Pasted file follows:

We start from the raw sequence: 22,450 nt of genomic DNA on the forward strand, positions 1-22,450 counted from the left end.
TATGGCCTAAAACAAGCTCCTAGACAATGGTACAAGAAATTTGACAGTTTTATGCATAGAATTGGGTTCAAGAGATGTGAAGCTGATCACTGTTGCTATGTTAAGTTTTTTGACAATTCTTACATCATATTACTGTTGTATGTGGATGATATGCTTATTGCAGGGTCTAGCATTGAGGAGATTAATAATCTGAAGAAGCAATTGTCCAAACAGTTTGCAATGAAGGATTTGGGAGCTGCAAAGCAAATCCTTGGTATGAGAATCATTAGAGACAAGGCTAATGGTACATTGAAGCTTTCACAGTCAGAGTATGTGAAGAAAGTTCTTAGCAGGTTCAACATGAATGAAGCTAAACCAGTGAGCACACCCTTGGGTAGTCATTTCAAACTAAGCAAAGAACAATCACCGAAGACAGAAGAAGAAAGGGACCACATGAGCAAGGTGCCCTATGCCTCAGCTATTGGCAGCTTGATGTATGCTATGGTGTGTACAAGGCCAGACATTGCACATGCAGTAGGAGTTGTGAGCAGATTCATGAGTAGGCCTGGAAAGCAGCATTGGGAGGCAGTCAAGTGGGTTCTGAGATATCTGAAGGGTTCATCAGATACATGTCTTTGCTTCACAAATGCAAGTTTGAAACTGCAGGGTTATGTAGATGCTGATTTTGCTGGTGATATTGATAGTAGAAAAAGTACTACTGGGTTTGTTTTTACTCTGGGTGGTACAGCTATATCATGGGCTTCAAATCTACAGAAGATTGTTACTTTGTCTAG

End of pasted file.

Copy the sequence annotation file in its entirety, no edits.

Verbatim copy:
We start from the raw sequence: 22,450 nt of genomic DNA on the forward strand, positions 1-22,450 counted from the left end.
TATGGCCTAAAACAAGCTCCTAGACAATGGTACAAGAAATTTGACAGTTTTATGCATAGAATTGGGTTCAAGAGATGTGAAGCTGATCACTGTTGCTATGTTAAGTTTTTTGACAATTCTTACATCATATTACTGTTGTATGTGGATGATATGCTTATTGCAGGGTCTAGCATTGAGGAGATTAATAATCTGAAGAAGCAATTGTCCAAACAGTTTGCAATGAAGGATTTGGGAGCTGCAAAGCAAATCCTTGGTATGAGAATCATTAGAGACAAGGCTAATGGTACATTGAAGCTTTCACAGTCAGAGTATGTGAAGAAAGTTCTTAGCAGGTTCAACATGAATGAAGCTAAACCAGTGAGCACACCCTTGGGTAGTCATTTCAAACTAAGCAAAGAACAATCACCGAAGACAGAAGAAGAAAGGGACCACATGAGCAAGGTGCCCTATGCCTCAGCTATTGGCAGCTTGATGTATGCTATGGTGTGTACAAGGCCAGACATTGCACATGCAGTAGGAGTTGTGAGCAGATTCATGAGTAGGCCTGGAAAGCAGCATTGGGAGGCAGTCAAGTGGGTTCTGAGATATCTGAAGGGTTCATCAGATACATGTCTTTGCTTCACAAATGCAAGTTTGAAACTGCAGGGTTATGTAGATGCTGATTTTGCTGGTGATATTGATAGTAGAAAAAGTACTACTGGGTTTGTTTTTACTCTGGGTGGTACAGCTATATCATGGGCTTCAAATCTACAGAAGATTGTTACTTTGTCTAG